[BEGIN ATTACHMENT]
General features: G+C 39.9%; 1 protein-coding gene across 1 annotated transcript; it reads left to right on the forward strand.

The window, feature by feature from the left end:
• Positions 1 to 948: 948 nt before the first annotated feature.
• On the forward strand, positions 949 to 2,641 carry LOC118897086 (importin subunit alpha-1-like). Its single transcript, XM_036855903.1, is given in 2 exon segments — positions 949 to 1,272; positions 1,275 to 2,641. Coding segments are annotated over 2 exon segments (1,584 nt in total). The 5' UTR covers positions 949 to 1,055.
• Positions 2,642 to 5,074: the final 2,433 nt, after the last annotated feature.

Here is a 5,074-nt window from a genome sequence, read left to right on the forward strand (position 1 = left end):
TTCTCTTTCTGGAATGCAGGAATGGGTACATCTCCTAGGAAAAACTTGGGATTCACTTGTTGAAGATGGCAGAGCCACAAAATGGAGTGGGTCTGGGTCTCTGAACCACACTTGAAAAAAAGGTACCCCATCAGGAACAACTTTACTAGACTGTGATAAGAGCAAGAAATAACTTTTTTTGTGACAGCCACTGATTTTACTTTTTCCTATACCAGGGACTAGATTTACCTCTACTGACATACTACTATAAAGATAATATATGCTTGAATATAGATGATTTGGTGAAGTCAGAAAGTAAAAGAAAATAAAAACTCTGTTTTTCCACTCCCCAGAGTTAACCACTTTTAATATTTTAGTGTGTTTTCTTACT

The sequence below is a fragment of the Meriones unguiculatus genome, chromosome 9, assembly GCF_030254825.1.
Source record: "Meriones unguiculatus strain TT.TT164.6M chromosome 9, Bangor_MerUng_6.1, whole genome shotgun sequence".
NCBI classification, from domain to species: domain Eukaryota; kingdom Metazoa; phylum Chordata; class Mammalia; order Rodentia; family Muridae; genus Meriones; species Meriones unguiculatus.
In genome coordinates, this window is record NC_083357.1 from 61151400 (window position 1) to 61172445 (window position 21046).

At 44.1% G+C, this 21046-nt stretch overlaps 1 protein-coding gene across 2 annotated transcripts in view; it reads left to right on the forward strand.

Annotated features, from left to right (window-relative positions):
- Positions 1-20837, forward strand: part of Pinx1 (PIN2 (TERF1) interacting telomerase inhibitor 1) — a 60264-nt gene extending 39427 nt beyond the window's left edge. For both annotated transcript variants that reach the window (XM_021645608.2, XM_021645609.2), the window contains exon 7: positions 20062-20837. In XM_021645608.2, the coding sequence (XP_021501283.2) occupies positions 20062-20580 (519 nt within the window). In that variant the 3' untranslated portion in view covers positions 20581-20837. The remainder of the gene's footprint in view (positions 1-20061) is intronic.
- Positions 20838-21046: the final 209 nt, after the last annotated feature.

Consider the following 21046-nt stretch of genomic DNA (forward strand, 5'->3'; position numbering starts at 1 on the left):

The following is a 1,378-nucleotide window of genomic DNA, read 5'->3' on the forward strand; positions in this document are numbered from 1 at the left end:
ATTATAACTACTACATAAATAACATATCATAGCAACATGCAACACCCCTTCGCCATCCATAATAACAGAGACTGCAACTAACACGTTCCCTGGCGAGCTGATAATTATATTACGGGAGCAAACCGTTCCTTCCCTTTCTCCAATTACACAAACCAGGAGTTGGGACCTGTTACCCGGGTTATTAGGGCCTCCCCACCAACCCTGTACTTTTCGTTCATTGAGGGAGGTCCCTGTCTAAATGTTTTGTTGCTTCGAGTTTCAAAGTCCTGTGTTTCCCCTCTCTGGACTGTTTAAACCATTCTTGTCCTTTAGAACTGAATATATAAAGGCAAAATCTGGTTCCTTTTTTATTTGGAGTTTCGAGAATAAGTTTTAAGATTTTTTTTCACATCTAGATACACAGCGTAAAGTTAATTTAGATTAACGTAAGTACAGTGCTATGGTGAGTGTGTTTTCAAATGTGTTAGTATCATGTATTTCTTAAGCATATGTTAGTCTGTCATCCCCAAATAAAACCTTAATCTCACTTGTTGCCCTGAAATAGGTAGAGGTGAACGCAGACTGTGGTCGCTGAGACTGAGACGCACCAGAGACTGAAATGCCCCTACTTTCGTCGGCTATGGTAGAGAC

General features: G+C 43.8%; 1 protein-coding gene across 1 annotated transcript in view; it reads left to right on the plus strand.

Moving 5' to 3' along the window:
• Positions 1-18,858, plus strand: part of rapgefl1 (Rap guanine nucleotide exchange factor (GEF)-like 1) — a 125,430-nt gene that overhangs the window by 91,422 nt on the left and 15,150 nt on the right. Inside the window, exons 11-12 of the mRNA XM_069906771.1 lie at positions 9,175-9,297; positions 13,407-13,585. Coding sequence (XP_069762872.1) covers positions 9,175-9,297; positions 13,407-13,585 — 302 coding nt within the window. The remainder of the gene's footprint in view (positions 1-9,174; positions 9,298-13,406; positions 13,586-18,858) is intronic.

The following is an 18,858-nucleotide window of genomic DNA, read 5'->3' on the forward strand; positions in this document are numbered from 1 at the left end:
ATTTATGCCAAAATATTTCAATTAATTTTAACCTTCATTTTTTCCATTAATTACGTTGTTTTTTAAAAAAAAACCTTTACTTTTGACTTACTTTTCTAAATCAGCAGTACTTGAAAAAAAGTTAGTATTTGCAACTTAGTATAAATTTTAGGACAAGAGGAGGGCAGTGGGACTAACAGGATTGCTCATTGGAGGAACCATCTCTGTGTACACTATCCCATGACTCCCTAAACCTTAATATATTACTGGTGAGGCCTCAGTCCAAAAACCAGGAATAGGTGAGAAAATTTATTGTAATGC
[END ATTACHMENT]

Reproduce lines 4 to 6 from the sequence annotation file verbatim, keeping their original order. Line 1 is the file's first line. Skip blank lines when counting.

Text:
• On the forward strand, positions 949 to 2,641 carry LOC118897086 (importin subunit alpha-1-like). Its single transcript, XM_036855903.1, is given in 2 exon segments — positions 949 to 1,272; positions 1,275 to 2,641. Coding segments are annotated over 2 exon segments (1,584 nt in total). The 5' UTR covers positions 949 to 1,055.
• Positions 2,642 to 5,074: the final 2,433 nt, after the last annotated feature.

Here is a 5,074-nt window from a genome sequence, read left to right on the forward strand (position 1 = left end):